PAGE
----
Essaouira – After a long break due to the Covid pandemic, the Gnaoua festival returns in its usual format to the port city of Essaouira, in western Morocco. RFI met festival producer Neila Tazi.
The first edition of the Gnaoua and World Music Festival took place 24 years ago in Essaouira.
It was a small festival in the beginning with one stage only, but “it had a very huge success from the very first day”, Tazi told RFI.
Moroccans and tourists from all over the world come to Essaouira to listen to the concerts of the Gnaoua masters, called maâlems, and the invited artists.
“We program ‘fusions’ between Gnaoua masters and musicians from various styles of music: from jazz to qawwali from Pakistan, music from Cuba and lots of musicians from Africa,” says Tazi.
“It really shows the power of music in Africa and African rhythms and its capacity to make fusions with so many various styles of music.
“It also has something very spiritual that really touches the hearts of people wherever they come from … and allows us to bring people together.”
Gnaoua music comes from a tradition perpetuated in Morocco by the descendants of former slaves from sub-Saharan Africa.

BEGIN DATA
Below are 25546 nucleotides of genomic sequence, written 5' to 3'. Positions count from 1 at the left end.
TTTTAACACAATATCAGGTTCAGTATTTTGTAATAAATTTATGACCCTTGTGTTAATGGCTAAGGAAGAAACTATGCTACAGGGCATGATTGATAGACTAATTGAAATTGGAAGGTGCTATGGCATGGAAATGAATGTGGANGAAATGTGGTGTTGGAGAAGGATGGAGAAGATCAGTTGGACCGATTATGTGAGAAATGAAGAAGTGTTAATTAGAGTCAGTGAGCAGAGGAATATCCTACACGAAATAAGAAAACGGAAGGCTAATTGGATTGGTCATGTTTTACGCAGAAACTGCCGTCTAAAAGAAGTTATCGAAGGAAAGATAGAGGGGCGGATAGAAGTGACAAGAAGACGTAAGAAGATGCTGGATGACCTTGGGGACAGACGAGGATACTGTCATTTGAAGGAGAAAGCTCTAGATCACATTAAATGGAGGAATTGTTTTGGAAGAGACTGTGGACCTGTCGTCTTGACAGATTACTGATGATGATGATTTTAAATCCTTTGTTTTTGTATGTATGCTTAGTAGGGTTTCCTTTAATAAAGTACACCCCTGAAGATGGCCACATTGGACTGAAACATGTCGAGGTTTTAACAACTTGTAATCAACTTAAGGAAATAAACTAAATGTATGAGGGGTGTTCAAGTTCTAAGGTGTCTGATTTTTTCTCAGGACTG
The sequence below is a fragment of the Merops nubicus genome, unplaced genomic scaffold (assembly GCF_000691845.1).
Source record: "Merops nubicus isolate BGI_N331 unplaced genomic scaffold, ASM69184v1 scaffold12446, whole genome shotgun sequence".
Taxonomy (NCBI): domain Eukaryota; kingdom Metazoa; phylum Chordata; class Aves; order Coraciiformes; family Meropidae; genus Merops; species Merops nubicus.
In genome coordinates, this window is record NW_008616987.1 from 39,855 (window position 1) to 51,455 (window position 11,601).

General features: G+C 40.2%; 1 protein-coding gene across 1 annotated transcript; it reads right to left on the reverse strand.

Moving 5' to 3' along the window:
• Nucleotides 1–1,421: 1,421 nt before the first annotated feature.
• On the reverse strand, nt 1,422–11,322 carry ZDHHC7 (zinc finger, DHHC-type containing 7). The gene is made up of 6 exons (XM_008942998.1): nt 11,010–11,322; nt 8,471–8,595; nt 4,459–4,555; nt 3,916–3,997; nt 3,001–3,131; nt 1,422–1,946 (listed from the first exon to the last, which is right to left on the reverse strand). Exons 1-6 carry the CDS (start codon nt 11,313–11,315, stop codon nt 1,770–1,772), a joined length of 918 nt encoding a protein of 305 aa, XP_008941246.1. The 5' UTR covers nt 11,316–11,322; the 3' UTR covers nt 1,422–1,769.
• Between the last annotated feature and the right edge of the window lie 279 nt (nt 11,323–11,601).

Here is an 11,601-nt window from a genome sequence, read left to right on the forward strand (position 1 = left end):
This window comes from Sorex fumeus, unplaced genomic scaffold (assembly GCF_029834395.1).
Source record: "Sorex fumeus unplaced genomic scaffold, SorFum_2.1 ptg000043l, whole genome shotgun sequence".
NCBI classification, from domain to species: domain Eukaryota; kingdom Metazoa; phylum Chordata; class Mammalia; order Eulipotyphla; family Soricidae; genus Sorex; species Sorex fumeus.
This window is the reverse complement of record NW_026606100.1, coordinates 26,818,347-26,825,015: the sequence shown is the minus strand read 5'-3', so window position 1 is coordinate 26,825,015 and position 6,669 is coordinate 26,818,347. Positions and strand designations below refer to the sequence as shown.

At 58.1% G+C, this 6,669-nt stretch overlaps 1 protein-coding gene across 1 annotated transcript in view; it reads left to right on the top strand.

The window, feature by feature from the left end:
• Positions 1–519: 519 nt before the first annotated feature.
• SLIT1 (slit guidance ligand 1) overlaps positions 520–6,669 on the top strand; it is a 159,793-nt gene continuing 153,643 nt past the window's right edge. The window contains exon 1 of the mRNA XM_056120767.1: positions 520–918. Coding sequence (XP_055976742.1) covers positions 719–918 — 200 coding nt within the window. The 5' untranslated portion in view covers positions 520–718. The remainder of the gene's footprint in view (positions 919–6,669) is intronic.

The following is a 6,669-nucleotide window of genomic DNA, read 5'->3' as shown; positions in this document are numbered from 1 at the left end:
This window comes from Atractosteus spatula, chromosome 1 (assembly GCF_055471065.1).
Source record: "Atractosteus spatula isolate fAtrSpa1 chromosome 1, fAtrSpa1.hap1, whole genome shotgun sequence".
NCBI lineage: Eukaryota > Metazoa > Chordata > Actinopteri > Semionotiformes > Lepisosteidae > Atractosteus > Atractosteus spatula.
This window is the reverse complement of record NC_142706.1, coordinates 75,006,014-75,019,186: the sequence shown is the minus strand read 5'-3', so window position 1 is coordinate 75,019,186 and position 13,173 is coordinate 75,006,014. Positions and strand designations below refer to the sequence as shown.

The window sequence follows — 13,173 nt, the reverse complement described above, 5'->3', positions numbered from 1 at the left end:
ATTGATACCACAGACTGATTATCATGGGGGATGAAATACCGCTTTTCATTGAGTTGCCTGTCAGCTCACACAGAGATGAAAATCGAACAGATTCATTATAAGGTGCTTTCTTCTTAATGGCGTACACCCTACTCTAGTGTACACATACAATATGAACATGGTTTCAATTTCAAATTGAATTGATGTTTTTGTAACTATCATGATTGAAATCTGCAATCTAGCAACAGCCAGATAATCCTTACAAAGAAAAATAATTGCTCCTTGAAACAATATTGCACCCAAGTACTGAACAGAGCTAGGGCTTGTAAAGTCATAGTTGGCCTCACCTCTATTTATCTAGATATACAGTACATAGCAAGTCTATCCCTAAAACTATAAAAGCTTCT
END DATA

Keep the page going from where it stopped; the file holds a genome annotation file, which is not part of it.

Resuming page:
While Gnaoua music has gained international recognition, its therapeutic rituals remain and are still practiced in Essaouira, in the intimacy of the zaouïa, the religious brotherhoods.
In 2019, Gnaoua culture was inscribed on Unesco’s Intangible Cultural Heritage List, which made the festival even more popular.
During the three days event, Essaouira which has 80,000 year-round residents, suddenly sees 250,000 people showing up during the festival.
“The festival has been driving some economic and social changes in the city because Essaouira became very famous worldwide. It allowed to create jobs and economic development – with restaurants and hotels,” explains Tazi.
“A 2014 study showed that for each euro that we invest in the organisation of the festival, 70 euros are directly injected into the economy of the city.”
For this 24th edition of the Gnaoua festival, more than 300 artists are invited, among them 25 maâlems. It runs from 22 to 24 June.